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Sen. Bernie Sanders' campaign said it raised $5.9 million from 223,000 donors within the first 24 hours of his 2020 presidential campaign.
With an average donation of $27, the Vermont independent's haul shows the power of small-dollar donations, which have become increasingly critical for Democrats looking to shore up grassroots support and shun corporate funds.
Sen. Kamala Harris of California previously announced raking in $1.5 million from 38,000 donors within the first 24 hours of announcing her presidential bid last month. Other candidates have not provided first-day funding information.
Sanders launched his campaign on Tuesday. The decision followed months of speculation that the senator would jump into the race after the surprising success of his insurgent 2016 bid, when he became the runner up behind Hillary Clinton.
In 2016, Sanders raised $1.5 million in the first 24 hours and went on to raise 58 percent of his campaign funds with individual contributions of less than $200, according to data from the Center for Responsive Politics. By contrast, small-dollar donations made up just 19 percent of Clinton's campaign funds.
"Sanders demonstrated a level of grassroots support of unprecedented size and excitement, signalling the strength of the movement set on winning the Democratic nomination, defeating Donald Trump and creating a government that works for all Americans," his campaign said in a statement Wednesday announcing his first-day fundraising numbers.
Sanders joins a crowded Democratic primary field, including Harris and fellow Sens. Elizabeth Warren, Cory Booker, Kirsten Gillibrand and Amy Klobuchar. Former HUD Secretary Julian Castro and South Bend, Indiana, Mayor Pete Buttigieg, among others, are also aiming for the party's nomination.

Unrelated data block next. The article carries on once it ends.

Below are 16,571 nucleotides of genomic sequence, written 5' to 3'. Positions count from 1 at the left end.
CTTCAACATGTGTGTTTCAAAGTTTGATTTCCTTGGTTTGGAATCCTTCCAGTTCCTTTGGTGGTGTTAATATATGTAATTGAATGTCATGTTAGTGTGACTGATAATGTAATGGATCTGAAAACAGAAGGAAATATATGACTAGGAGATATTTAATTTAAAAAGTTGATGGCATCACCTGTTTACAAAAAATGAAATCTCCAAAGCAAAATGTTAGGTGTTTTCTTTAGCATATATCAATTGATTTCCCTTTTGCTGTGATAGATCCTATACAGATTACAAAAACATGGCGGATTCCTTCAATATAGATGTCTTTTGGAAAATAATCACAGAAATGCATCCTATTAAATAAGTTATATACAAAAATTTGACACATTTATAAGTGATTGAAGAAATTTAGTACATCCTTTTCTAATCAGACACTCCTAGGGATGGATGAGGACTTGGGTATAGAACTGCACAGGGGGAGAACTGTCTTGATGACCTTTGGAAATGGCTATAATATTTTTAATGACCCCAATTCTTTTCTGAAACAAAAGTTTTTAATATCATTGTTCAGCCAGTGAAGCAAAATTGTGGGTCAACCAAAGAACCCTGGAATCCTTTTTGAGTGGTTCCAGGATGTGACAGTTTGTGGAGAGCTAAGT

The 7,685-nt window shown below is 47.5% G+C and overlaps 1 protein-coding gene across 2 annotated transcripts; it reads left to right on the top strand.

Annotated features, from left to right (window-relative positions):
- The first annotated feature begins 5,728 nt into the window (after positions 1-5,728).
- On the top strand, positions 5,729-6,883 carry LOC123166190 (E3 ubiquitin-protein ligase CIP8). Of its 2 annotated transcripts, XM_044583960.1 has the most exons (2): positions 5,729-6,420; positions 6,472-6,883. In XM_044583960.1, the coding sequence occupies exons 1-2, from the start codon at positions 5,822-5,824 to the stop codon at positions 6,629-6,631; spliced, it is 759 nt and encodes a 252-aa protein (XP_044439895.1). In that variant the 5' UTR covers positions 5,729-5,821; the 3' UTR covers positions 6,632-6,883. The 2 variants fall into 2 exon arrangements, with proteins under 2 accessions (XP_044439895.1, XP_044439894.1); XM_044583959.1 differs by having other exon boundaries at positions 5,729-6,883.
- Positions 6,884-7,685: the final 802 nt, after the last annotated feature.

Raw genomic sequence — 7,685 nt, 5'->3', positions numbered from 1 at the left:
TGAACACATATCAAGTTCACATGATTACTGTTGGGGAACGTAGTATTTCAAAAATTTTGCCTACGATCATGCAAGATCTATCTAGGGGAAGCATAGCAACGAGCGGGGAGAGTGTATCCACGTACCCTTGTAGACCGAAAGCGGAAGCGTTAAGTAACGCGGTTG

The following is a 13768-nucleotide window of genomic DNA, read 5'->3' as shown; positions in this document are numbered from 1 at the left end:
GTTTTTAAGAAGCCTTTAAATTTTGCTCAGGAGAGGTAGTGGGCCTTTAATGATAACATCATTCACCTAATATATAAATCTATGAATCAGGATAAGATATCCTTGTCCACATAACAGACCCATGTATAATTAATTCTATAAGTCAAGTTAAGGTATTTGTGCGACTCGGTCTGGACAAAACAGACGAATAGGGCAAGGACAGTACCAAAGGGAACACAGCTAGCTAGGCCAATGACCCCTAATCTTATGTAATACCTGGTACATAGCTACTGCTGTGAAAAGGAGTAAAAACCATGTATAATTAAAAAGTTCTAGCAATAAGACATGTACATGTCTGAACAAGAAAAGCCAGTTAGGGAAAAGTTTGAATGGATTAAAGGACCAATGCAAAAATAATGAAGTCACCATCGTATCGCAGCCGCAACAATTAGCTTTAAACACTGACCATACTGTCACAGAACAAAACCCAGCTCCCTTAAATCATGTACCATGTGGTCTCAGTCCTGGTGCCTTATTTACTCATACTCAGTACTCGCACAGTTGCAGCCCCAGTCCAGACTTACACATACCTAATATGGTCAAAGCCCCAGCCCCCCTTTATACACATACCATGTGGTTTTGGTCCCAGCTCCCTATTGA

Sanders received donations from all 50 states within the first hour of his campaign. "Powerful special interests may have the money, but we have the people," he tweeted on Tuesday.
In a move to renounce the influence of big businesses, Sanders and other Democratic contenders have pledged to reject donations from corporate PACs. A similar trend prevailed in the 2018 midterm elections.
"We're not accepting a penny from corporate PACs or federal lobbyists, which means your donations really do make a difference," Harris said in a tweet.
The surge of small-dollar donations in the 2020 campaigns can be partly attributed to ActBlue, an online fundraising platform for Democrats used by both Sanders and Harris. ActBlue helped candidates raise over $1.6 billion during the 2018 election cycle alone, with a $39 average contribution. On Sanders' fundraising page, the suggested donation amount starts at $3.
Sen. Elizabeth Warren, D-Mass., pulled in over $299,000 online the day she launched her presidential exploratory committee, according a Politico report citing a Federal Election Commission filing. A Politico analysis of ActBlue data showed more than 8,000 donations were collected for the senator on Dec. 31, working out to an average donation of about $37.
Warren officially announced her presidential bid on Feb. 9. The campaign did not release funding information for that day's take.